To extend the life of your repellent, place the pouch inside of our 100% bio-based Pouch Pod and hang it from the top pantry shelf.
More Information on Kitchen Ants (Same as Regular Ants)
From an ant’s perspective, there really couldn’t be a cozier place to call home than your kitchen. They will give you space by keeping their nest outdoors, but they are looking for a good place to bring their crew of fellow workers in to clean up crumbs and any other messes they may find. If you leave any leftovers lying around, or some sweets sitting out, they will help themselves. If you missed a spot when you were sweeping, they’ll take care of it!
If you’ve tried getting rid of them before and it didn’t work, persistence always pays off. They can’t stand it when they have to keep foraging for food and the areas keep getting cleaner and more organized.
We’ve profiled these types of ants even further so you can understand their point of view and keep them out of your own home.
What They Like
- Junk food — These pests work out so much that they can eat whatever they want. Leftover take-out, sticky sweet soda on the floor, cake crumbs, and crushed potato chips. They like it all! You’ll often find ants in kitchen areas where food falls and isn’t likely to be seen, like under the stove, in the pantry, and in air vents.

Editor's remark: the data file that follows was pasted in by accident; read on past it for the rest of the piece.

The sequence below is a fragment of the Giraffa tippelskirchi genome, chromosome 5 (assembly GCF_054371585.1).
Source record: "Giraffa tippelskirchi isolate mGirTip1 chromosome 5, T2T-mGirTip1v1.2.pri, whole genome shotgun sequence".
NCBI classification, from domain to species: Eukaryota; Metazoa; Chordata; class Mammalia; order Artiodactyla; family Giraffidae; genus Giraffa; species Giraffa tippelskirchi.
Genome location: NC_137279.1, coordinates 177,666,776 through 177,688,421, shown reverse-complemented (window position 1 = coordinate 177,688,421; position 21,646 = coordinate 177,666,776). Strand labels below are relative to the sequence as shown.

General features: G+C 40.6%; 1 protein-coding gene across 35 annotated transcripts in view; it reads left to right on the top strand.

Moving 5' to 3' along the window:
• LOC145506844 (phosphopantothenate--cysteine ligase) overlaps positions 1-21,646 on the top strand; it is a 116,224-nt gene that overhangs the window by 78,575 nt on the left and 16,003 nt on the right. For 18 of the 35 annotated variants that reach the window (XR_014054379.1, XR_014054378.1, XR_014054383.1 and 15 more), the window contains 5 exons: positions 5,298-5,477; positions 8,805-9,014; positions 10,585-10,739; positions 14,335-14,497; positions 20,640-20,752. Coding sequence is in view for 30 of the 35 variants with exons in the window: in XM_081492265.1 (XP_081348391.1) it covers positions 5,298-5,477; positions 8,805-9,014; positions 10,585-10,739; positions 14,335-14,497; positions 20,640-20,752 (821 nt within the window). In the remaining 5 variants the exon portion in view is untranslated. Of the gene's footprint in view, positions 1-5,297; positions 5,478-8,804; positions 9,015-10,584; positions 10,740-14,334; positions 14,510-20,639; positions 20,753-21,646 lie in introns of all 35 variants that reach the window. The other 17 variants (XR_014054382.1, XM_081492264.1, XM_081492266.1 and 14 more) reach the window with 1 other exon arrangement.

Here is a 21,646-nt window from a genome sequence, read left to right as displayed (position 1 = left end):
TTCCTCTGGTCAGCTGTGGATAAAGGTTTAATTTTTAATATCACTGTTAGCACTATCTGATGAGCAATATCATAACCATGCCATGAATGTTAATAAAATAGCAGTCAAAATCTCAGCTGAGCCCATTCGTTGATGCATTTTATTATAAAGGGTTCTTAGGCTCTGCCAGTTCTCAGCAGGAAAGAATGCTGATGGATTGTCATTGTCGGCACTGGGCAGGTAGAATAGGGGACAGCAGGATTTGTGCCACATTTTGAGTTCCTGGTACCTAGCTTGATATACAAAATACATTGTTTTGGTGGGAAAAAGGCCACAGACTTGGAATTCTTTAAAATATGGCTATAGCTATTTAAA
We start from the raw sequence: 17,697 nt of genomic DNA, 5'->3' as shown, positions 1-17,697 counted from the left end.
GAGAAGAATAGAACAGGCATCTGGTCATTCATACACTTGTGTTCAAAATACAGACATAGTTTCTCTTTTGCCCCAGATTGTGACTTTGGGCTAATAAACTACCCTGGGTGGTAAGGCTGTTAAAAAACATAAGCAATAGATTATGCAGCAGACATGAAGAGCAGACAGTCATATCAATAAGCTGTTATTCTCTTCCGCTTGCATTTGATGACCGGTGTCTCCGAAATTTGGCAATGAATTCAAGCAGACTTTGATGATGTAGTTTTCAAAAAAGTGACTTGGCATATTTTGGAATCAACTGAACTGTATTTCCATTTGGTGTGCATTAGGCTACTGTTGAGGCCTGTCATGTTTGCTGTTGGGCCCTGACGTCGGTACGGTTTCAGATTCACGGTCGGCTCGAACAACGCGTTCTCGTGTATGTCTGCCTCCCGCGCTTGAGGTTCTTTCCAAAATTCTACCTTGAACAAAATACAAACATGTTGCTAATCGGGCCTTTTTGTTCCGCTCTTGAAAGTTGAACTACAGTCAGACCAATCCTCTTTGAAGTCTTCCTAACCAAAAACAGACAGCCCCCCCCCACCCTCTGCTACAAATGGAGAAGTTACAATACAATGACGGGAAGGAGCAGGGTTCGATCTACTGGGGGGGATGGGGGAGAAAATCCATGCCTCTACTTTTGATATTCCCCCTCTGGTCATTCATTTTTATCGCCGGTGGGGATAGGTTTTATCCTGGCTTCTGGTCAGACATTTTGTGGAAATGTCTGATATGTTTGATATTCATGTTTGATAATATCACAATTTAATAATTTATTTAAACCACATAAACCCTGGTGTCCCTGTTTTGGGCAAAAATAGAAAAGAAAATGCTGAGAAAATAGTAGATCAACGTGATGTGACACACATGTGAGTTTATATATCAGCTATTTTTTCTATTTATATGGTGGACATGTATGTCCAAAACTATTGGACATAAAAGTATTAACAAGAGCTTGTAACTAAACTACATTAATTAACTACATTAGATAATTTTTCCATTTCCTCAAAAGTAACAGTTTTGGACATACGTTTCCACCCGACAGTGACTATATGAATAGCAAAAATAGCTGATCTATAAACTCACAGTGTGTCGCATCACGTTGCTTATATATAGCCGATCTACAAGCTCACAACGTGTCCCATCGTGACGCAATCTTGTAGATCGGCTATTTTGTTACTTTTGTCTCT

- Moisture — Carpenter ants like damp areas, which is why you’ll often find them beneath the sink or even under laminate flooring.
- Pets — Pet food is like a 24-hour all-you-can-eat buffet for these pests.
- Girl power — Males are only good for one thing if you know what I mean, but female ants run the world! The females supply the ant colony with food, maintain the nest, defend the queen, and take care of other needs.
What They Dislike
- Landscaping — Well-manicured lawns and grounds make it harder for ants to get inside buildings. Overgrown shrubs help them climb inside. Look around your house for any easy entry points and figure out ways to block them.
- Barriers — They are strong, but sensitive, and don’t like walking across certain substances, like chalk lines or diatomaceous earth.
- Strong smells — Their sense of smell is very acute, and while it comes in handy to help find food, perfumes or fresh-cut herbs can give them a real headache. That’s why scented repellents work!
- The Vacuum — Suck them up and let them back out into the wild where they should be.
- Cleaning up — Whether it’s the crumbs on your kitchen floor or a deceased housefly on the windowsill, these pests are like a non-stop cleaning crew.
- Sidewalk wars — Pavement ants are territorial. They usually nest outside and must defend their turf against other colonies — and they always win!
- Tending to the queen — Worker ants are sterile — only the queen can have babies, so she’s really important.
Now that you know more about these pests and why they tend to reside in your kitchen space, hopefully you understand what to do to keep them out. Cleanliness and proper storage are two DIY solutions that are key to ant control. Shop online for Stay Away® or find the retailer nearest you that carries EarthKind products.